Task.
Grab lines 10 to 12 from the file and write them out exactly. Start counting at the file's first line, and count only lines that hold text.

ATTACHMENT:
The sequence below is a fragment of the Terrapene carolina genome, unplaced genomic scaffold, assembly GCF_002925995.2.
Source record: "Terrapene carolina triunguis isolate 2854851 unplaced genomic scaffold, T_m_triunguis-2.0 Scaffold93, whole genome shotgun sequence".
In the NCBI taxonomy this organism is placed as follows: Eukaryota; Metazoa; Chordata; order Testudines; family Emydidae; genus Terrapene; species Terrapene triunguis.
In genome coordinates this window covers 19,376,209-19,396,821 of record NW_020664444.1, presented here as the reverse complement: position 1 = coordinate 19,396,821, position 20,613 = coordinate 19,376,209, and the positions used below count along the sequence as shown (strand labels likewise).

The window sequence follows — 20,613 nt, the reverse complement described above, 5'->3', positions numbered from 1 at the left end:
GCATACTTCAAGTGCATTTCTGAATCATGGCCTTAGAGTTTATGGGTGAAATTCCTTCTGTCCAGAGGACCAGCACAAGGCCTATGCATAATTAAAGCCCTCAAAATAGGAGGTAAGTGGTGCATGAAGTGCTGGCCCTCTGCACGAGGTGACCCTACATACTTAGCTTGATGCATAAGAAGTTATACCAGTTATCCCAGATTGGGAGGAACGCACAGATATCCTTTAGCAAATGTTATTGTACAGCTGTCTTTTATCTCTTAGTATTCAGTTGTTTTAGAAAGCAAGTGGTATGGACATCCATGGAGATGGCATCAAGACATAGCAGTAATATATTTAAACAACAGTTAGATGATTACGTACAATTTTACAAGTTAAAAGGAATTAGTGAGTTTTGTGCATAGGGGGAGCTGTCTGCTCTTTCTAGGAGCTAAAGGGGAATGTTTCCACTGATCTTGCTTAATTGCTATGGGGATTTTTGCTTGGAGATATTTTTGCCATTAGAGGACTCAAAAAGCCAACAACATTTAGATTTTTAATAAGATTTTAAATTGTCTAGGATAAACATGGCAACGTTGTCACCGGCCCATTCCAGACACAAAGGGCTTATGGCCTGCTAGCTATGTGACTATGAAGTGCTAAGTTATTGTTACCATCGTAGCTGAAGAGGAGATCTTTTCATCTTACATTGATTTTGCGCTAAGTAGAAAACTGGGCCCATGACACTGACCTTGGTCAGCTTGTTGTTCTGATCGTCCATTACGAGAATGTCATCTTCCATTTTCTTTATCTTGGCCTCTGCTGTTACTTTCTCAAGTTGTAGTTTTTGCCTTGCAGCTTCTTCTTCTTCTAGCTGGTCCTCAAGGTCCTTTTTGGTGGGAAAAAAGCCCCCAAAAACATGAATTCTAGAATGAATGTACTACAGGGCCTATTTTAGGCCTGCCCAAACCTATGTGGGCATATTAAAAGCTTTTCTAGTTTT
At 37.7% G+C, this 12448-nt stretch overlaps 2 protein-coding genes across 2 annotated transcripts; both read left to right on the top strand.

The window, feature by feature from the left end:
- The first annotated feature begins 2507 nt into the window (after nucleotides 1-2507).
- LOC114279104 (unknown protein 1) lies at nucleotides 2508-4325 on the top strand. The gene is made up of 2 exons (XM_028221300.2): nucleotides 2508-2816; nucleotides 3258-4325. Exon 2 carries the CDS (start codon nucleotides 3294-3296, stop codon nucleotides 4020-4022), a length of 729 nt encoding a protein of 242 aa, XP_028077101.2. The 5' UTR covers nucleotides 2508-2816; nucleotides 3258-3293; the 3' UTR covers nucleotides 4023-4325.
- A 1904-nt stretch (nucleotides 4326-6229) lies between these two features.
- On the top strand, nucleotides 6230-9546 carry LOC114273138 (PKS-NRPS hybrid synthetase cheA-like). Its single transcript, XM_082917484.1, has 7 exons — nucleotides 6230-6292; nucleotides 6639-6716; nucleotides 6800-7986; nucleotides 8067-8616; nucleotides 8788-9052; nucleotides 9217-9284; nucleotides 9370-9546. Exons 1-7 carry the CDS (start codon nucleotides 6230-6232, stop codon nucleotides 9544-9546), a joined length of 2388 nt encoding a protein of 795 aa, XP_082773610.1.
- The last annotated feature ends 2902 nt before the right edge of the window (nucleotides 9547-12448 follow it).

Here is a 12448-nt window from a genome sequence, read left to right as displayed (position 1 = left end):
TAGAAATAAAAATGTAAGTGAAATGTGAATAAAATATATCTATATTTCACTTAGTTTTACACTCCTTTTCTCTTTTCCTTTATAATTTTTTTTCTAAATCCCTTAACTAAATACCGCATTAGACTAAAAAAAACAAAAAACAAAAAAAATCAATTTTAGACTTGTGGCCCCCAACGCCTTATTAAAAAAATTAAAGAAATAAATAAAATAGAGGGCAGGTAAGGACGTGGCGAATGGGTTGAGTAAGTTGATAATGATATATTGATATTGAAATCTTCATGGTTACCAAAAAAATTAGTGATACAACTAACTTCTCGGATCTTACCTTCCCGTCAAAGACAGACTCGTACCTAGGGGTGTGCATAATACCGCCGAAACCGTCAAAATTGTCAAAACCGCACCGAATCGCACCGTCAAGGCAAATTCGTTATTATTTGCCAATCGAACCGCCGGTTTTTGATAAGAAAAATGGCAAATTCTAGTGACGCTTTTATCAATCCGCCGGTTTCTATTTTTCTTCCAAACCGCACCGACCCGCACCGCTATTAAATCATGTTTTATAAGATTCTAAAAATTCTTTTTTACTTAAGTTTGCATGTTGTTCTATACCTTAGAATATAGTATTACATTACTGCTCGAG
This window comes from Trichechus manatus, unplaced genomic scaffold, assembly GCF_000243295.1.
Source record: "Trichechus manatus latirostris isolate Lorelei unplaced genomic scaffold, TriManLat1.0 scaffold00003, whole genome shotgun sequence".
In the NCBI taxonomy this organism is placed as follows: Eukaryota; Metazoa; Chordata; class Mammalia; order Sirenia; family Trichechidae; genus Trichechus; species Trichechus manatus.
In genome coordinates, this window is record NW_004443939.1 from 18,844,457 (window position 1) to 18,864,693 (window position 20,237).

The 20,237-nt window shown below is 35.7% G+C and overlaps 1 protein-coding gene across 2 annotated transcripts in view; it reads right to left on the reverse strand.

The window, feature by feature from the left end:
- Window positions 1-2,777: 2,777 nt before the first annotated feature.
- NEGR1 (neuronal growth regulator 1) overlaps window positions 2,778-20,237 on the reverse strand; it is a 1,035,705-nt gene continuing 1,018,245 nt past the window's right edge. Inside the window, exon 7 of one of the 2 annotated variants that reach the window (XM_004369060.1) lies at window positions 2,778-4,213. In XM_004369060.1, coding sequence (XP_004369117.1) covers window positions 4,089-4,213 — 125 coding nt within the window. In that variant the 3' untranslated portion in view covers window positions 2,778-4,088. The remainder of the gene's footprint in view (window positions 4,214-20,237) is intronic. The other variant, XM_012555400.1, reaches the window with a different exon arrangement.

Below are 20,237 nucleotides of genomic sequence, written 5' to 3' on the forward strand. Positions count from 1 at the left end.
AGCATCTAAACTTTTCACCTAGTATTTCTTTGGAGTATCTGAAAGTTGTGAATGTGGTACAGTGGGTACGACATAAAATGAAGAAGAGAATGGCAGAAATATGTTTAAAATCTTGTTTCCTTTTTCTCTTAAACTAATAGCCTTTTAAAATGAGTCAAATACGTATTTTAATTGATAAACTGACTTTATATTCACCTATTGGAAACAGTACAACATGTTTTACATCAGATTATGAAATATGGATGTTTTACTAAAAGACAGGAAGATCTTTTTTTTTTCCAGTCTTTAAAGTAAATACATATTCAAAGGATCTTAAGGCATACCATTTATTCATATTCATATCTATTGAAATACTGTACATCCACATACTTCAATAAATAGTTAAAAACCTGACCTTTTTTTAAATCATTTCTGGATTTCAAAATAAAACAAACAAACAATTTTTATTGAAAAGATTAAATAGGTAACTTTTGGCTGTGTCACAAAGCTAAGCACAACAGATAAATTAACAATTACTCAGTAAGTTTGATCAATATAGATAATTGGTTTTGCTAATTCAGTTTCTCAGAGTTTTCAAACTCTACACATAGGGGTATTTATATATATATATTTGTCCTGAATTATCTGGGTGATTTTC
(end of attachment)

- LOC114279104 (unknown protein 1) lies at nucleotides 2508-4325 on the top strand. The gene is made up of 2 exons (XM_028221300.2): nucleotides 2508-2816; nucleotides 3258-4325. Exon 2 carries the CDS (start codon nucleotides 3294-3296, stop codon nucleotides 4020-4022), a length of 729 nt encoding a protein of 242 aa, XP_028077101.2. The 5' UTR covers nucleotides 2508-2816; nucleotides 3258-3293; the 3' UTR covers nucleotides 4023-4325.
- A 1904-nt stretch (nucleotides 4326-6229) lies between these two features.
- On the top strand, nucleotides 6230-9546 carry LOC114273138 (PKS-NRPS hybrid synthetase cheA-like). Its single transcript, XM_082917484.1, has 7 exons — nucleotides 6230-6292; nucleotides 6639-6716; nucleotides 6800-7986; nucleotides 8067-8616; nucleotides 8788-9052; nucleotides 9217-9284; nucleotides 9370-9546. Exons 1-7 carry the CDS (start codon nucleotides 6230-6232, stop codon nucleotides 9544-9546), a joined length of 2388 nt encoding a protein of 795 aa, XP_082773610.1.